PIERRE, S.D. -- Republican Gov. Kristi Noem said the Oglala Sioux tribe's making her unwelcome on the Pine Ridge Indian Reservation came as "quite a surprise" after she introduced and signed an anti-pipeline protest bill in March.

Tribal President Julian Bear Runner on Thursday, May 2 sent a letter to Noem declaring that she is not welcome on the reservation until she rescinds support for her own pipeline bill package introduced and passed in March. Bear Runner was joined by all 18 of the tribe's council members, who voted unanimously to ban Noem.

On a Tuesday phone conference with media, Noem said she won't go where she is not welcome, but she is "hoping that the president will change his mind and will be wiling to work with (her)."

She added that though she is not welcome on Pine Ridge, tribal members are welcome to meet with her in Pierre.

Noem's Senate Bills 189 and 190 were fiercely opposed by the Oglala Sioux and other South Dakota tribes when they were introduced and passed within the final week of the 2019 legislative session. Tribes and other activists allege that Senate Bill 189, in particular infringes upon First Amendment rights to free speech and protest.

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The law and two others are being challenged in an American Civil Liberties Union lawsuit against the state.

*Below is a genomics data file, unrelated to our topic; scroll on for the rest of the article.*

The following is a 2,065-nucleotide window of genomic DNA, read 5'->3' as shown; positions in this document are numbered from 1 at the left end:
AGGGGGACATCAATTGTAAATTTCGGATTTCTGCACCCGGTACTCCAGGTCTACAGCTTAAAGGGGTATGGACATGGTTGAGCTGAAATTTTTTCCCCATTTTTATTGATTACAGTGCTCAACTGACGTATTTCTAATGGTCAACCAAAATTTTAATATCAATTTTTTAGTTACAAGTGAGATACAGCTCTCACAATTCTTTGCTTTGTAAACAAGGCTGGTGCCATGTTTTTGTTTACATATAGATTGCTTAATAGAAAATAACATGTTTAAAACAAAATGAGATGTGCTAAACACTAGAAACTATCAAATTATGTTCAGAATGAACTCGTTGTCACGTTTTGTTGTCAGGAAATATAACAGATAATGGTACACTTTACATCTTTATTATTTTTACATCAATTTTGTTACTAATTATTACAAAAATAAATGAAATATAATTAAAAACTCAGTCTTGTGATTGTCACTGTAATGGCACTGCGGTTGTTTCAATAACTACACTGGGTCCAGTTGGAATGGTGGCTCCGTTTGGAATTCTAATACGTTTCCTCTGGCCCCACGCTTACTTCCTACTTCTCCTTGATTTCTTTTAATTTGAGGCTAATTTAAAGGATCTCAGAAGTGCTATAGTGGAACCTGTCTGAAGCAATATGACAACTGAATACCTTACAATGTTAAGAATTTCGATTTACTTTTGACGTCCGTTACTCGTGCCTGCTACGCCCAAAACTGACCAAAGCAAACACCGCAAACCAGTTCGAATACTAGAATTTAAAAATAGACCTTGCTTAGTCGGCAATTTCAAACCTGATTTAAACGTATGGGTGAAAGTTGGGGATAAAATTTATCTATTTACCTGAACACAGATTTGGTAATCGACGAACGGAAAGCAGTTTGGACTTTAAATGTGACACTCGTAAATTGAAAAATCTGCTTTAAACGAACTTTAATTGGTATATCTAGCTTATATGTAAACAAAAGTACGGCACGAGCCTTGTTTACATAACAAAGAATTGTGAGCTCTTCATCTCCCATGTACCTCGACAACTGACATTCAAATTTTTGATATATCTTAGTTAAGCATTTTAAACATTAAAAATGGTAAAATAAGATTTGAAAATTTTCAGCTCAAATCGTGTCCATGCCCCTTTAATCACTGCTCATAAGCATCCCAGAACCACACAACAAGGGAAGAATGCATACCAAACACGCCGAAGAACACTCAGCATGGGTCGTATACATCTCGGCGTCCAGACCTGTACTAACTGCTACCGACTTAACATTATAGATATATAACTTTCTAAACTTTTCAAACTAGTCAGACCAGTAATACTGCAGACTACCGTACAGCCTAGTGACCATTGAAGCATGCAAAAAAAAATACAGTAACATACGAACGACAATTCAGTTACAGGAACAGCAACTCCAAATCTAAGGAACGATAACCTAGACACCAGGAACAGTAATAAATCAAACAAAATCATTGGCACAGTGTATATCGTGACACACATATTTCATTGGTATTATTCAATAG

Noem introduced the bill package after consulting with local officials and representatives of TransCanada, the Calgary-based energy company behind the proposed Keystone XL crude oil pipeline, but not tribal leadership. On Tuesday's call, Noem said tribes weren't included in those preliminary discussions because the proposed pipeline route does not go through reservation land.

"Tribal leadership had the opportunity to influence the legislation once it was introduced, just like every other South Dakotan," she said.

Noem said she thought "every voice was, in fact, heard."

"I understand that not everyone, including tribal leadership, is going to agree with approach that was taken, but that’s OK," she said. "That’s the way our system of government works."

With local and Federal Emergency Management Agency officials beginning preliminary assessments of flood damage this week, Noem said she does not think the tribe's decision has "hindered any applications for FEMA resources."

In addition to the council's decision to ban Noem, the Oglala Sioux tribe has said it will not participate in Noem's proposed state-tribal relations flag ceremony on the state's Capitol grounds in Pierre. The Crow Creek Sioux, Yankton Sioux and Lower Brule Sioux tribes have also said they will not participate.